ABSTRACTCurrent theories of probability recognise a distinction between external certainty and internal certainty. The present studies investigated this distinction in lay people's judgements of probability statements formulated to suggest either an internal or an external interpretation. These subtle differences in wording influenced participants' perceptions and endorsements of such statements, and their impressions of the speaker. External expressions were seen to signal more reliable task duration estimates, and a lower degree of external than internal (...)
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  47.  4
    Gerard Kuyper (1987). Is Knowledge An Internal Or An External Relation Between A Person And A Proposition? Dialectica 41 (3):209-220.
    SummaryIn this paper Russell's discovery of external relations and his refutation of the doctrine of internal relations is traced to Hume's view on “philosophical” relations. Next the concepts of internal and external relation are applied to the analysis of knowledge. The most widely received analysis, the Justified True Belief‐conception, is investigated for its resources in answering the question whether knowledge is an internal or an external relation between a person and a believed proposition. There (...)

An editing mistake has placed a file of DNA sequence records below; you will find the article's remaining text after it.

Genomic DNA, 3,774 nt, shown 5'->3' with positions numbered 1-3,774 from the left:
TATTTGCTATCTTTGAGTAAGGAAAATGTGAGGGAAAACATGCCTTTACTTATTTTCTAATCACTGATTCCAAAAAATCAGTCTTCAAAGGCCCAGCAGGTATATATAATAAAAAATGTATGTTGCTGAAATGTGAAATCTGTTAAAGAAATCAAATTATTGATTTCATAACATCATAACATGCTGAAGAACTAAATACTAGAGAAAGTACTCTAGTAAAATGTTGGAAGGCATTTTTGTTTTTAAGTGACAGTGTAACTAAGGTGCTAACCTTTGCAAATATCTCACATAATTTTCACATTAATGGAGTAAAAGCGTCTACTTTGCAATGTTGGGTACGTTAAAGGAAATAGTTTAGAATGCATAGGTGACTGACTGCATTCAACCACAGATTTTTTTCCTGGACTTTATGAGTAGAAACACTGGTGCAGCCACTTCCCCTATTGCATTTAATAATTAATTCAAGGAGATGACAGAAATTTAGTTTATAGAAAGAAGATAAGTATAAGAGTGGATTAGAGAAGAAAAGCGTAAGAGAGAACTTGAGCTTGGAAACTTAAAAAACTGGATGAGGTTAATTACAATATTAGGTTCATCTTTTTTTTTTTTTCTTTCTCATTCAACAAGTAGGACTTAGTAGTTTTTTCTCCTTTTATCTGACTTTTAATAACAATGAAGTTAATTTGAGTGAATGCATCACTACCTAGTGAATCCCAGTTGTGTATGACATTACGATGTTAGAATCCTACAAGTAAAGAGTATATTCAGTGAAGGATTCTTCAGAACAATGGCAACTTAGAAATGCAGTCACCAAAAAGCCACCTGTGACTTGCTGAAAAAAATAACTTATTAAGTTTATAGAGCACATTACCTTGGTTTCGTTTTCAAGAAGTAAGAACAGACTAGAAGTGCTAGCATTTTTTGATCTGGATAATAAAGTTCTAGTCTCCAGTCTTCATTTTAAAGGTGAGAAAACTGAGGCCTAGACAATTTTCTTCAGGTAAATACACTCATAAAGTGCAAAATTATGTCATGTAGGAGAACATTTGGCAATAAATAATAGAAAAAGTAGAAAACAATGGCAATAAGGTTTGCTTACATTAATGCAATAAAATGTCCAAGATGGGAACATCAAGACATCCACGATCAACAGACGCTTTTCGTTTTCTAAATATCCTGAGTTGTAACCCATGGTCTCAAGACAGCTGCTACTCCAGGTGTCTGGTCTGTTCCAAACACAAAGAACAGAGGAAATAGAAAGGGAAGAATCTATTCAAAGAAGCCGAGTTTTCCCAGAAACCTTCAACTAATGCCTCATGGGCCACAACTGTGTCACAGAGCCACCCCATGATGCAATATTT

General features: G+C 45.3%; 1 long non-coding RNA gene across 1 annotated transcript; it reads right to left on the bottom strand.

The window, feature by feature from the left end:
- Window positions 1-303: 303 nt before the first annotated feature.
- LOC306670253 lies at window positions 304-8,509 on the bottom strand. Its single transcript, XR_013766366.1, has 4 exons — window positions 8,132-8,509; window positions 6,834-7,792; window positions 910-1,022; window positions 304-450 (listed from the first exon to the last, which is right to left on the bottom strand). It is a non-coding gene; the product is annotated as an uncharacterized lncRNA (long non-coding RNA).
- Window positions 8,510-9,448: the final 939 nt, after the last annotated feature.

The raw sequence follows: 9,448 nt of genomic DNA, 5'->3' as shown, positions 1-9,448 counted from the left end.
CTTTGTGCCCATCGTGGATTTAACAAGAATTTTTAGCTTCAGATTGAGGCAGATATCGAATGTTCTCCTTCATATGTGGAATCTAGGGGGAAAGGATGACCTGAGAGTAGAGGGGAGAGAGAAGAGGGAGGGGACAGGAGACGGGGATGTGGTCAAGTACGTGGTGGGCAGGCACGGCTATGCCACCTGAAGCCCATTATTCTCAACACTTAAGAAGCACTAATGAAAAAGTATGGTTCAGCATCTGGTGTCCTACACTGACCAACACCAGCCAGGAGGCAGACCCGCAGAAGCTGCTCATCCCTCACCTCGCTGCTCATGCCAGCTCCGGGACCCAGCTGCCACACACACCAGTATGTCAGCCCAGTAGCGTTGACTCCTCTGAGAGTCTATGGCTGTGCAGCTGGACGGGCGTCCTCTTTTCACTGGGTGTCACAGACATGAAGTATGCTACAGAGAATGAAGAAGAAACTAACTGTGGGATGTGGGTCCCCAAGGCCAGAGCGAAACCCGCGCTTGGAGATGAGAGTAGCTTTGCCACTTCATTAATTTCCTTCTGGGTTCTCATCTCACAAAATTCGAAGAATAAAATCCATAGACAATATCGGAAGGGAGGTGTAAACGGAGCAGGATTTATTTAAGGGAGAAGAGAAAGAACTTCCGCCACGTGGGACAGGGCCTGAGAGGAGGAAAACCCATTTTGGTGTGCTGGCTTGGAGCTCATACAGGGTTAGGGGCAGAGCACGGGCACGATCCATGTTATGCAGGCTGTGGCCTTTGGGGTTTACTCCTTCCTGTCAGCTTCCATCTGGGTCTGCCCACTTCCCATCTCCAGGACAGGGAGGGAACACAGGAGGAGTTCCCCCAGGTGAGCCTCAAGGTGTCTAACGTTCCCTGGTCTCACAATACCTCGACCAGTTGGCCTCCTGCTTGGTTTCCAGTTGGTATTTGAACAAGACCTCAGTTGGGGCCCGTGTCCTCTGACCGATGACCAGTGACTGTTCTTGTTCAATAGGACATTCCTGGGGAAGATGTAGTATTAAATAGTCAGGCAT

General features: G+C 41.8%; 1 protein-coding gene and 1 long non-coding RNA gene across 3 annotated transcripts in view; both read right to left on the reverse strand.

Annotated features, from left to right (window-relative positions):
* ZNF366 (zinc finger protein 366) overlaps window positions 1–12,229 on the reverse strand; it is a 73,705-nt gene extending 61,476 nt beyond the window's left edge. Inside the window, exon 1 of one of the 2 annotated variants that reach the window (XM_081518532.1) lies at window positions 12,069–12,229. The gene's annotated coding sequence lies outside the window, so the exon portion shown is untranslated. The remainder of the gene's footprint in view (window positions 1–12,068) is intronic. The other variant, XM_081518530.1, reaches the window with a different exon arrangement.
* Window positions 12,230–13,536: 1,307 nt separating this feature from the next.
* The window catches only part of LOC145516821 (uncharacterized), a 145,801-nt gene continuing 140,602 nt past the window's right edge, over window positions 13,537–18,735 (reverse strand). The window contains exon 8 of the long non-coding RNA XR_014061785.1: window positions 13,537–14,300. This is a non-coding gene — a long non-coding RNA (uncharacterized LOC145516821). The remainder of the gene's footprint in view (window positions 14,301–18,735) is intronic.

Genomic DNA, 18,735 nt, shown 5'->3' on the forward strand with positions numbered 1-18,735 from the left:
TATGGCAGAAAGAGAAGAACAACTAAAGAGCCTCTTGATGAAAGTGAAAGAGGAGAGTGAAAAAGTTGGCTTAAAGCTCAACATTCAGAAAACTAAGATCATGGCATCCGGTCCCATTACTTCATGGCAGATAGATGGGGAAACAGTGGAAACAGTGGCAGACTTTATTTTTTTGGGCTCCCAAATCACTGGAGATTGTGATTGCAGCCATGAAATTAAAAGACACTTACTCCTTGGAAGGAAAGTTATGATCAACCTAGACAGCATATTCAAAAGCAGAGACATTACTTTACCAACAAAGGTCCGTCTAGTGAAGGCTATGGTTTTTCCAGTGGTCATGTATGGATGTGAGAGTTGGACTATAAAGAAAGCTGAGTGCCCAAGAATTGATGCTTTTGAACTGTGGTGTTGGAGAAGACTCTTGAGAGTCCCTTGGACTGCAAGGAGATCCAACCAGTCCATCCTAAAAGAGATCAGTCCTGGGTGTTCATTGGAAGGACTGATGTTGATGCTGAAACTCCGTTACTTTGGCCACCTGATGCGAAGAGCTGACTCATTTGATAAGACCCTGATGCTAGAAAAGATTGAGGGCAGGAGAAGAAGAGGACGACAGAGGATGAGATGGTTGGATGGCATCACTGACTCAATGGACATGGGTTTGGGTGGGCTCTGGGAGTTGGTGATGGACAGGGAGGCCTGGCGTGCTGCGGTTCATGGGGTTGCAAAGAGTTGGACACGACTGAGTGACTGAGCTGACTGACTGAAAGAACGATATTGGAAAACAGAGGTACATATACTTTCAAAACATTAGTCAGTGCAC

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  48.  22
    Jau Wei Dan (2013). Internal and External Difficulties in Moral Education. Educational Philosophy and Theory 44 (10):1133-1146.
    Certain difficulties pervade the course of moral education and in this essay a broad picture of these shall be sketched. Moral educators need to understand the problems they will face if they intend to enhance their performance; this includes knowing the limits of moral education, and not going beyond their capacities. These difficulties may be put in two groups, one internal, which is within the control of moral educators; the other external, which is beyond the control of moral (...)
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  49.  19
    Rainer Mausfeld (2001). What's Within? Can the Internal Structure of Perception Be Derived From Regularities of the External World? Behavioral and Brain Sciences 24 (4):689-690.
    Shepard's approach is regarded as an attempt to rescue, within an evolutionary perspective, an empiricist theory of mind. Contrary to this, I argue that the structure of perceptual representations is essentially co-determined by internal aspects and cannot be understood if we confine our attention to the physical side of perception, however appropriately we have chosen our vocabulary for describing the external world. Furthermore, I argue that Kubovy and Epstein's “more modest interpretation” of Shepard's ideas on motion perception is (...)
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  50.  18
    Nicholas Jardine (2007). Dead Questions and Vicarious Understandings: Questioning Gadamer's Genealogy. Journal of the Philosophy of History 1 (1):63-78.
    Gadamer's Truth and Method emphasises the priority of engagement with questions in the process of interpretation; however, there are passages which appear dismissive of concerns with 'dead' scientific and philosophical questions. Here I argue that Gadamer's work is nevertheless an important resource for the historical study of the genesis and dissolution of questions. This type of study can overcome the divide between internal history of contents and external history of contexts. In both philosophy and the (...)